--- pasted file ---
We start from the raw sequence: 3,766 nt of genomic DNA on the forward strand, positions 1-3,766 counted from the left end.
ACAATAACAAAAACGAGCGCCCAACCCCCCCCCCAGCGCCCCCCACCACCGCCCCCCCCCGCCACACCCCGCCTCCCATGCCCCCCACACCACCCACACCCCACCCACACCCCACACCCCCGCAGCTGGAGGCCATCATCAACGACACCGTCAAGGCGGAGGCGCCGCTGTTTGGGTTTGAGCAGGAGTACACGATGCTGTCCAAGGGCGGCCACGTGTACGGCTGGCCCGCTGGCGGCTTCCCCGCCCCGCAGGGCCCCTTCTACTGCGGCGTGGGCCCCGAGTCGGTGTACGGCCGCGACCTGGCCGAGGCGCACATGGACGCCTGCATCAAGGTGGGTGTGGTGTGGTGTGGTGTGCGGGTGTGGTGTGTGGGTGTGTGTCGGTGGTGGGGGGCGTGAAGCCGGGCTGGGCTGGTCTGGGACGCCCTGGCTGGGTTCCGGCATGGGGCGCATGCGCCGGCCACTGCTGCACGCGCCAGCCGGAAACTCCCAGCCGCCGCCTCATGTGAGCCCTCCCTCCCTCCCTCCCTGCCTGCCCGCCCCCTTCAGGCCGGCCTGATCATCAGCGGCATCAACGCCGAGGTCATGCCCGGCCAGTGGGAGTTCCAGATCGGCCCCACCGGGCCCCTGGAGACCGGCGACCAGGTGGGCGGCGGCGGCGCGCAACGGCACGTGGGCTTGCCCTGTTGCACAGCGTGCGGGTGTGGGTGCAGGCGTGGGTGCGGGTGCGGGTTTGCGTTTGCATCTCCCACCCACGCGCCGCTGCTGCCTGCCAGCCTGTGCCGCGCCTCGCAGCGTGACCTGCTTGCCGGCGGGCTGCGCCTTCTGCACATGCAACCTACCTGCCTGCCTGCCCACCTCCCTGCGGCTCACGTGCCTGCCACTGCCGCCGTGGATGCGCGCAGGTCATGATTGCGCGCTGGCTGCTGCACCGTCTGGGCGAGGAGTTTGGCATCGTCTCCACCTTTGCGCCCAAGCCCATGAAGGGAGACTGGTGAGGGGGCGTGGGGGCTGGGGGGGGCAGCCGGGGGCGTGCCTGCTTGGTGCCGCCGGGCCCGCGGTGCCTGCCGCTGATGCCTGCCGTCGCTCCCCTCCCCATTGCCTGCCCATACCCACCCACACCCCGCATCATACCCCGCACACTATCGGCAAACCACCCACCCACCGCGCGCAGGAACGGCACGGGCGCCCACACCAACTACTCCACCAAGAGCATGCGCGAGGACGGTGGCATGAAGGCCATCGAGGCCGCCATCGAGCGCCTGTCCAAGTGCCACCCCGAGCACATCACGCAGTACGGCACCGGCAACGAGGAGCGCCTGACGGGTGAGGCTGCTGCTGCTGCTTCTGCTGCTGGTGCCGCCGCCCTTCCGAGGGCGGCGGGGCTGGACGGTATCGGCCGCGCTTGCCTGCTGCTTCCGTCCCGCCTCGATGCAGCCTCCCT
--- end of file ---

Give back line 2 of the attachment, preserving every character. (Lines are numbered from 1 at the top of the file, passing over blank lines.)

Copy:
ACAATAACAAAAACGAGCGCCCAACCCCCCCCCCAGCGCCCCCCACCACCGCCCCCCCCCGCCACACCCCGCCTCCCATGCCCCCCACACCACCCACACCCCACCCACACCCCACACCCCCGCAGCTGGAGGCCATCATCAACGACACCGTCAAGGCGGAGGCGCCGCTGTTTGGGTTTGAGCAGGAGTACACGATGCTGTCCAAGGGCGGCCACGTGTACGGCTGGCCCGCTGGCGGCTTCCCCGCCCCGCAGGGCCCCTTCTACTGCGGCGTGGGCCCCGAGTCGGTGTACGGCCGCGACCTGGCCGAGGCGCACATGGACGCCTGCATCAAGGTGGGTGTGGTGTGGTGTGGTGTGCGGGTGTGGTGTGTGGGTGTGTGTCGGTGGTGGGGGGCGTGAAGCCGGGCTGGGCTGGTCTGGGACGCCCTGGCTGGGTTCCGGCATGGGGCGCATGCGCCGGCCACTGCTGCACGCGCCAGCCGGAAACTCCCAGCCGCCGCCTCATGTGAGCCCTCCCTCCCTCCCTCCCTGCCTGCCCGCCCCCTTCAGGCCGGCCTGATCATCAGCGGCATCAACGCCGAGGTCATGCCCGGCCAGTGGGAGTTCCAGATCGGCCCCACCGGGCCCCTGGAGACCGGCGACCAGGTGGGCGGCGGCGGCGCGCAACGGCACGTGGGCTTGCCCTGTTGCACAGCGTGCGGGTGTGGGTGCAGGCGTGGGTGCGGGTGCGGGTTTGCGTTTGCATCTCCCACCCACGCGCCGCTGCTGCCTGCCAGCCTGTGCCGCGCCTCGCAGCGTGACCTGCTTGCCGGCGGGCTGCGCCTTCTGCACATGCAACCTACCTGCCTGCCTGCCCACCTCCCTGCGGCTCACGTGCCTGCCACTGCCGCCGTGGATGCGCGCAGGTCATGATTGCGCGCTGGCTGCTGCACCGTCTGGGCGAGGAGTTTGGCATCGTCTCCACCTTTGCGCCCAAGCCCATGAAGGGAGACTGGTGAGGGGGCGTGGGGGCTGGGGGGGGCAGCCGGGGGCGTGCCTGCTTGGTGCCGCCGGGCCCGCGGTGCCTGCCGCTGATGCCTGCCGTCGCTCCCCTCCCCATTGCCTGCCCATACCCACCCACACCCCGCATCATACCCCGCACACTATCGGCAAACCACCCACCCACCGCGCGCAGGAACGGCACGGGCGCCCACACCAACTACTCCACCAAGAGCATGCGCGAGGACGGTGGCATGAAGGCCATCGAGGCCGCCATCGAGCGCCTGTCCAAGTGCCACCCCGAGCACATCACGCAGTACGGCACCGGCAACGAGGAGCGCCTGACGGGTGAGGCTGCTGCTGCTGCTTCTGCTGCTGGTGCCGCCGCCCTTCCGAGGGCGGCGGGGCTGGACGGTATCGGCCGCGCTTGCCTGCTGCTTCCGTCCCGCCTCGATGCAGCCTCCCT